Feast of Extravagantly Scored Music from CBSO

21/02/2013

  Elgar, Prokofiev, Respighi: Freddy Kempf (piano), City of Birmingham Symphony Orchestra / Andrew Litton (conductor). Symphony Hall, Birmingham, 20.2.2013 (JQ)

Elgar:  Symphonic Study: Falstaff, Op 68
Prokofiev:  Piano Concerto No 2 in G minor, Op. 16
Respighi:  The Pines of Rome – Symphonic Poem

This was another in the CBSO’s 2020 Series in which, as a run-up to the orchestra’s centenary in 2020, they are showcasing works composed during the decade preceding the foundation of the orchestra. Both the Elgar and Prokofiev pieces fit nicely into this scheme since both date from 1913.

However, there’s an even more compelling reason for including Falstaff in this 2020 series, for on 10 November 1920 it was included in an all-Elgar programme which Sir Edward Elgar himself conducted as the inaugural concert of what was then the City of Birmingham Orchestra. Andrew Litton’s performance teemed with vitality and colour and the CBSO played the complex score superbly. I was a little disappointed in one facet of Mr Litton’s way with the score, however. I had the impression that the performance was a little fast and unrelenting in some places, such as in the first four or five minutes. I acknowledge that these pages are exciting and need to have vitality but it just seemed to me that Litton drove things a bit too urgently and this was sometimes the case, I felt, later on in the score as well. Listening at home to Elgar’s own superb 1931/2 recording – and, readily admitting that I am now recalling Andrew Litton’s performance from memory – I have the impression that in these early pages and elsewhere Elgar imparted rather more in terms of subtle variety of tempo. That said, I must go on to say that in my notes I scribbled down that I thought Litton took the little ‘pipe and tabor’ passages in the second Interlude very swiftly but on listening to Elgar’s recording I realise that he was just as swift at that point.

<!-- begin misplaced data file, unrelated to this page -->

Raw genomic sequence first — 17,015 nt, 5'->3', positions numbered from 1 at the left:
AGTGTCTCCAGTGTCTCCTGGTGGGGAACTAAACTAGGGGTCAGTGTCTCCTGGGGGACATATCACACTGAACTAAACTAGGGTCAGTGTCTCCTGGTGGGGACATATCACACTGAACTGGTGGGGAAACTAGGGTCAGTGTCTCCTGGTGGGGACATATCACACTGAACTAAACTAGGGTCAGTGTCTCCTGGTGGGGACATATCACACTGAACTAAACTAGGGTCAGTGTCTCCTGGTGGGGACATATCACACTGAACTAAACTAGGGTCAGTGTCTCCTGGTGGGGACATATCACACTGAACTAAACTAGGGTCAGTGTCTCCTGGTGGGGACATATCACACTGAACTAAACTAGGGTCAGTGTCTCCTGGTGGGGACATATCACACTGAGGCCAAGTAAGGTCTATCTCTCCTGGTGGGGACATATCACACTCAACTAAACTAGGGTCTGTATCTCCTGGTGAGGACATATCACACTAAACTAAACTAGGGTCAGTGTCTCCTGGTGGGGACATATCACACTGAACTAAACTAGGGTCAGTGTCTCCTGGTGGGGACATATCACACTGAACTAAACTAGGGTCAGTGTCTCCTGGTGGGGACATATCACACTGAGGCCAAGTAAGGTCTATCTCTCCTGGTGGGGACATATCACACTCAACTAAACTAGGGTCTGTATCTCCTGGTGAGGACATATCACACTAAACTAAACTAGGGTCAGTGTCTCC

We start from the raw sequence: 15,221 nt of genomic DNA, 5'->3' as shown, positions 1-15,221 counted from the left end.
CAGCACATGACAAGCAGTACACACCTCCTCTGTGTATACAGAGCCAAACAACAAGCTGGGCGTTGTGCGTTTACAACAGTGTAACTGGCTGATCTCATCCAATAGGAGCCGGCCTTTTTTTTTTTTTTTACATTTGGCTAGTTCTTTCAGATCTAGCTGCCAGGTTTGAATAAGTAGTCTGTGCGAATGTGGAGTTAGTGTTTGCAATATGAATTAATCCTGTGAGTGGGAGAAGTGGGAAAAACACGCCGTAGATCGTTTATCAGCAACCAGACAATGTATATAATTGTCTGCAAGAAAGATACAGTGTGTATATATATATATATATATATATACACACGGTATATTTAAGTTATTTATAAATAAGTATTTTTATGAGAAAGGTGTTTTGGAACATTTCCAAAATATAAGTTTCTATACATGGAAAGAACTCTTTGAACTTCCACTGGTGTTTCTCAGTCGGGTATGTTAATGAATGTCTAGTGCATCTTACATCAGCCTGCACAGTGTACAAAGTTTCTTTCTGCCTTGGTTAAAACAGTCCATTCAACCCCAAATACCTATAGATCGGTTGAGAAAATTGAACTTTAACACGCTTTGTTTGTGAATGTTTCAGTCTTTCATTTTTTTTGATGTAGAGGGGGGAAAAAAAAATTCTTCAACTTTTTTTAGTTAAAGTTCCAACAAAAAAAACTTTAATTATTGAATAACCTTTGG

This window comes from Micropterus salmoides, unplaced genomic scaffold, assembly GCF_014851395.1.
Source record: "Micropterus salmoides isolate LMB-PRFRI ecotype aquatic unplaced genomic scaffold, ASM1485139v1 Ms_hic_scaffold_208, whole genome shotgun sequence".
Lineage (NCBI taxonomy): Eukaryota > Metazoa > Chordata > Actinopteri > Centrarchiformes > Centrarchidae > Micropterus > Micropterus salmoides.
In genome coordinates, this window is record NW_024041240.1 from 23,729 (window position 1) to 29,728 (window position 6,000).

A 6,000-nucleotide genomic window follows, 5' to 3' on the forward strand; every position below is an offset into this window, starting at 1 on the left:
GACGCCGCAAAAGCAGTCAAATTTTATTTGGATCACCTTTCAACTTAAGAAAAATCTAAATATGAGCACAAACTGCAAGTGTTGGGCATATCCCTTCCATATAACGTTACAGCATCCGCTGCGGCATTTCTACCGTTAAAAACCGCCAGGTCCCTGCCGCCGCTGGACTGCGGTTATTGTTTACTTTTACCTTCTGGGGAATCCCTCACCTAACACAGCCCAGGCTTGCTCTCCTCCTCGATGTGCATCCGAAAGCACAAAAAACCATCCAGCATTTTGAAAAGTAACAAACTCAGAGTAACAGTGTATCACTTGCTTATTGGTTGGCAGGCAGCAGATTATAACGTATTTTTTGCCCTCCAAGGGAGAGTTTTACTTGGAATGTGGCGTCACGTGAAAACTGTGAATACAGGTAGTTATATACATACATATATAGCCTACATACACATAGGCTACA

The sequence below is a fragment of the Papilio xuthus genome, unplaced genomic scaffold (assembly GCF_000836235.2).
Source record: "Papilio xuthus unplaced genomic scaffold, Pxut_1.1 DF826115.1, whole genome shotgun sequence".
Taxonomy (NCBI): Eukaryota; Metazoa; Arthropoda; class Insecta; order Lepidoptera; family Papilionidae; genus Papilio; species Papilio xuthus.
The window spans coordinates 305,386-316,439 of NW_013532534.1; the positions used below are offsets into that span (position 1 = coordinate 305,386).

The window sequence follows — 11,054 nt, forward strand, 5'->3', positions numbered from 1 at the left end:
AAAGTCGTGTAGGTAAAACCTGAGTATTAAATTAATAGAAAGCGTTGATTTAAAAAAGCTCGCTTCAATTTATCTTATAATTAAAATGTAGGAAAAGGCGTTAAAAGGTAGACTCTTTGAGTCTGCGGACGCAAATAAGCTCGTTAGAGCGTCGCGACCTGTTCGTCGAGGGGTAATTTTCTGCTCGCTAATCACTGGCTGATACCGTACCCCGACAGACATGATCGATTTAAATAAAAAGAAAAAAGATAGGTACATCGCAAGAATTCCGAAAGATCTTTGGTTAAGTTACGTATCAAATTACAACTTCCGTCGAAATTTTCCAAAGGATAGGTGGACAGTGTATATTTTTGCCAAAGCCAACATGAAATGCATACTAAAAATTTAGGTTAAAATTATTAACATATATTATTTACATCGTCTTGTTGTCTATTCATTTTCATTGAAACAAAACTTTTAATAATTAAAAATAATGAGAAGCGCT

There was much to admire in this Litton reading. The tipsy bassoon solo after Falstaff has caroused in the Boar’s Head was inflected with genuine humour. When the fat knight falls asleep the sound of his snores was very pronounced, more so than I can recall hearing before. Initially I thought this overdone but then I realised that Falstaff is a larger-than-life character so perhaps larger-than-life snoring is what one should expect. The Dream Interlude was splendidly realised; leader Laurence Jackson’s solo playing was excellent and his fellow violinists matched his delicacy of touch. Swagger and brilliance greeted and epitomised the new King Henry while the moment of Falstaff’s rejection – and his surprise and hurt – was tellingly portrayed. The death of Sir John was portrayed with feeling. This wasn’t quite the performance of Falstaff for which I’d hoped but, as I say, there was much to admire nonetheless.

The surtitles board was used during the performance to indicate which section of the music was being played. That’s an excellent idea but I wonder if all the audience realised the facility was available; this could have been mentioned more prominently than it was in the programme. I think the board may have been positioned rather too high for the audience in the stalls.

The British pianist Freddy Kempf joined the orchestra for Prokofiev’s Second Piano Concerto. I hadn’t realised until I saw copies on display before the concert that he and Andrew Litton have recorded this concerto. I haven’t heard the disc, of course, but I see my MusicWeb colleague, Dominy Clements reviewed it very positively and if the recording is as good as the performance we heard in Birmingham then I’m not surprised. It’s a strange work in many respects, not least in terms of the structure. For one thing it’s cast in four movements rather than the usual three and the finale seems to me to be rather episodic. As Calum MacDonald pointed out in his very good programme note, it was not well received when first played and though Mr MacDonald suggests that its stock has risen in recent years it’s still not played that often, I think.